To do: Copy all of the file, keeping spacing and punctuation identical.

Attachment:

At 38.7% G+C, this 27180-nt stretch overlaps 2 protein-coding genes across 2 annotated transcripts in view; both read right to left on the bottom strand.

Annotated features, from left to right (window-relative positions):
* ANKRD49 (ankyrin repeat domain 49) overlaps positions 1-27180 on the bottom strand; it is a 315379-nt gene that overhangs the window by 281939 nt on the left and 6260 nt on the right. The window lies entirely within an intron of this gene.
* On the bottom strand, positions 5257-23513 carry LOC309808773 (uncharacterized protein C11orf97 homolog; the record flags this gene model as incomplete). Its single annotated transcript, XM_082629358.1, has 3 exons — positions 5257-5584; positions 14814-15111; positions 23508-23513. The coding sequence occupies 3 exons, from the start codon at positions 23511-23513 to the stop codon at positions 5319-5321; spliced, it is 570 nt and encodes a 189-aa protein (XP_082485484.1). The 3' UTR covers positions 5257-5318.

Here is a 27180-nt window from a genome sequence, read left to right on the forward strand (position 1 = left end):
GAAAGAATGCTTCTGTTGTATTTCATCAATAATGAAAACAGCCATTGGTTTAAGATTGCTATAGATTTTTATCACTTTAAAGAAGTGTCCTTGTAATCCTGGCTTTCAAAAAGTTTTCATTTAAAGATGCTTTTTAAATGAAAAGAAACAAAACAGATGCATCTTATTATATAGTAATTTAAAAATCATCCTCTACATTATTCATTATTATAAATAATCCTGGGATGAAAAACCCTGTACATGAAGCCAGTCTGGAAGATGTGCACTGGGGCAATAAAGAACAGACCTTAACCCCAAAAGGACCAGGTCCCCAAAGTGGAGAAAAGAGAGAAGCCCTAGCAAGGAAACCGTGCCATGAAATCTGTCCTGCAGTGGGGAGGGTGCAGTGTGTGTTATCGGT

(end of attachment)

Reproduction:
At 38.7% G+C, this 27180-nt stretch overlaps 2 protein-coding genes across 2 annotated transcripts in view; both read right to left on the bottom strand.

Annotated features, from left to right (window-relative positions):
* ANKRD49 (ankyrin repeat domain 49) overlaps positions 1-27180 on the bottom strand; it is a 315379-nt gene that overhangs the window by 281939 nt on the left and 6260 nt on the right. The window lies entirely within an intron of this gene.
* On the bottom strand, positions 5257-23513 carry LOC309808773 (uncharacterized protein C11orf97 homolog; the record flags this gene model as incomplete). Its single annotated transcript, XM_082629358.1, has 3 exons — positions 5257-5584; positions 14814-15111; positions 23508-23513. The coding sequence occupies 3 exons, from the start codon at positions 23511-23513 to the stop codon at positions 5319-5321; spliced, it is 570 nt and encodes a 189-aa protein (XP_082485484.1). The 3' UTR covers positions 5257-5318.

Here is a 27180-nt window from a genome sequence, read left to right on the forward strand (position 1 = left end):
GAAAGAATGCTTCTGTTGTATTTCATCAATAATGAAAACAGCCATTGGTTTAAGATTGCTATAGATTTTTATCACTTTAAAGAAGTGTCCTTGTAATCCTGGCTTTCAAAAAGTTTTCATTTAAAGATGCTTTTTAAATGAAAAGAAACAAAACAGATGCATCTTATTATATAGTAATTTAAAAATCATCCTCTACATTATTCATTATTATAAATAATCCTGGGATGAAAAACCCTGTACATGAAGCCAGTCTGGAAGATGTGCACTGGGGCAATAAAGAACAGACCTTAACCCCAAAAGGACCAGGTCCCCAAAGTGGAGAAAAGAGAGAAGCCCTAGCAAGGAAACCGTGCCATGAAATCTGTCCTGCAGTGGGGAGGGTGCAGTGTGTGTTATCGGT